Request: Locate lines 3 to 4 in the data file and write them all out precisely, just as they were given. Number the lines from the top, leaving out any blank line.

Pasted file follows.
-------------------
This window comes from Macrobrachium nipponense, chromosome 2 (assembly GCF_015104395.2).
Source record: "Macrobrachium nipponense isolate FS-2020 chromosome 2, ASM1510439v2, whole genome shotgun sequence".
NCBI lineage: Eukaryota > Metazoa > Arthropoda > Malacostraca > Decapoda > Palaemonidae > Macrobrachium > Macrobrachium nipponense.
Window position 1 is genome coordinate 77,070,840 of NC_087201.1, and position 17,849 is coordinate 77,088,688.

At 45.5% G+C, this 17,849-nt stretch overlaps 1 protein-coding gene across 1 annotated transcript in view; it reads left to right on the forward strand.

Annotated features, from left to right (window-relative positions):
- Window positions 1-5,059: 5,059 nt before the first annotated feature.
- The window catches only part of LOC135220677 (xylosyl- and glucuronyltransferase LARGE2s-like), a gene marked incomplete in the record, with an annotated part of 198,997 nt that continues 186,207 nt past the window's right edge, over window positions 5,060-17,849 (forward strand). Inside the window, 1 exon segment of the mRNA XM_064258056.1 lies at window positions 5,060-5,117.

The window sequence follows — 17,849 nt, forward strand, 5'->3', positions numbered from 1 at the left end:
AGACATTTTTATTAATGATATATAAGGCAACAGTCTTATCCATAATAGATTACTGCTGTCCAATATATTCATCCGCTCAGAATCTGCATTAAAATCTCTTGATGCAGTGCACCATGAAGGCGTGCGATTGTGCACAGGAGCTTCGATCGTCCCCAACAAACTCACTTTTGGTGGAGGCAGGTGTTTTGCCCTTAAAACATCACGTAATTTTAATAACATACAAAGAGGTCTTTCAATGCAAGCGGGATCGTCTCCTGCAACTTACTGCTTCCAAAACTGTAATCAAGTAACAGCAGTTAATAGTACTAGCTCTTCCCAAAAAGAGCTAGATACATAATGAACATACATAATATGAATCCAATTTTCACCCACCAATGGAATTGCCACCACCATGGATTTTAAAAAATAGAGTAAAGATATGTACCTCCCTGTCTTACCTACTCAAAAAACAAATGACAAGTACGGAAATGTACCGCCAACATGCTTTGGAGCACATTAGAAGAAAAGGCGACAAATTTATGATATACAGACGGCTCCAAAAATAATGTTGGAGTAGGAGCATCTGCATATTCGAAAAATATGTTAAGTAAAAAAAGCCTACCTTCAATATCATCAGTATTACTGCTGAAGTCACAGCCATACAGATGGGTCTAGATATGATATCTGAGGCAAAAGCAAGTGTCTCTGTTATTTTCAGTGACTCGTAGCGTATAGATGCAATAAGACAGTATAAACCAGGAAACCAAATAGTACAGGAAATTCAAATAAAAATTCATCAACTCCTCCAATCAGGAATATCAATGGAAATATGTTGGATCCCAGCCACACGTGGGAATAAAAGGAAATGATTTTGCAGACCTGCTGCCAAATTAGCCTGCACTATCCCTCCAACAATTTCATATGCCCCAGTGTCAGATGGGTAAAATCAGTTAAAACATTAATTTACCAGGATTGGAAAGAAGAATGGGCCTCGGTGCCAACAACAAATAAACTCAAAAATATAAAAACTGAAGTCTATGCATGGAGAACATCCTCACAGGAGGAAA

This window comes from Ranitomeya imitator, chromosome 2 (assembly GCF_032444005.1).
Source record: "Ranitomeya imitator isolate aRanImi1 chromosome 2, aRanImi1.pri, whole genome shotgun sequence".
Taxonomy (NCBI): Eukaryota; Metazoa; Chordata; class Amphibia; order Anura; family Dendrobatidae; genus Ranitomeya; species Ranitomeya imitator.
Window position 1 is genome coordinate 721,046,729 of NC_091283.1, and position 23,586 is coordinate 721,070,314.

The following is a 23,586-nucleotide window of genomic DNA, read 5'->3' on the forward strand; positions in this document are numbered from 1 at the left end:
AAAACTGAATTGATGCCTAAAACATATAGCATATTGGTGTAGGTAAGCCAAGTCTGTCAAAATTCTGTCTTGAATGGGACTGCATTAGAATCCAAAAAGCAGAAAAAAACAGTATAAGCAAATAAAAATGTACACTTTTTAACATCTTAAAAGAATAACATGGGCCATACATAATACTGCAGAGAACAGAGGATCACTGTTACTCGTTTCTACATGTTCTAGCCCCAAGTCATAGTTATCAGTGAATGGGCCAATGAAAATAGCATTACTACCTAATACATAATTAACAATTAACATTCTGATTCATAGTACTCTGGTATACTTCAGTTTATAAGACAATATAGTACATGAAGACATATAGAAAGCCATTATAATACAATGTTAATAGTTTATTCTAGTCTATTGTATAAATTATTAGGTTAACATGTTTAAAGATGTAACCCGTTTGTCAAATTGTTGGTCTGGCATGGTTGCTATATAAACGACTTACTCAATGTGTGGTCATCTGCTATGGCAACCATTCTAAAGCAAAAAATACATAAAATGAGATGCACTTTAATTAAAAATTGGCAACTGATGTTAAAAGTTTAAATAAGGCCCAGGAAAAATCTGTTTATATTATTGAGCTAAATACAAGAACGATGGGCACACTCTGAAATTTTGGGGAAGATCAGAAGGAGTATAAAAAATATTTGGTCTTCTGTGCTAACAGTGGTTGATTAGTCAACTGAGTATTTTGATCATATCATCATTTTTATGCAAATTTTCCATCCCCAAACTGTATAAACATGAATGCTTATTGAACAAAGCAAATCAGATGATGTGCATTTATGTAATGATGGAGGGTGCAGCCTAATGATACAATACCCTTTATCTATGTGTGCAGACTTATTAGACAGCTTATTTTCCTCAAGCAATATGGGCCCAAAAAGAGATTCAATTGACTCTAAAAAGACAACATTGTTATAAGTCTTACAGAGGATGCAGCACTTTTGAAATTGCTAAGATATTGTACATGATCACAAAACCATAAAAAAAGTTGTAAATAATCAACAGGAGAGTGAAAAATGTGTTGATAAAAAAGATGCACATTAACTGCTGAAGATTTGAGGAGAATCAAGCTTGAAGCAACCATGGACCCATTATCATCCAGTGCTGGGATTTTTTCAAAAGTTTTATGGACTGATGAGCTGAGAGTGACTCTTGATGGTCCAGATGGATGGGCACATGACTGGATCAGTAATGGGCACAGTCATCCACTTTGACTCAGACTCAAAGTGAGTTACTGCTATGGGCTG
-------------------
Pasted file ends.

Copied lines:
NCBI lineage: Eukaryota > Metazoa > Arthropoda > Malacostraca > Decapoda > Palaemonidae > Macrobrachium > Macrobrachium nipponense.
Window position 1 is genome coordinate 77,070,840 of NC_087201.1, and position 17,849 is coordinate 77,088,688.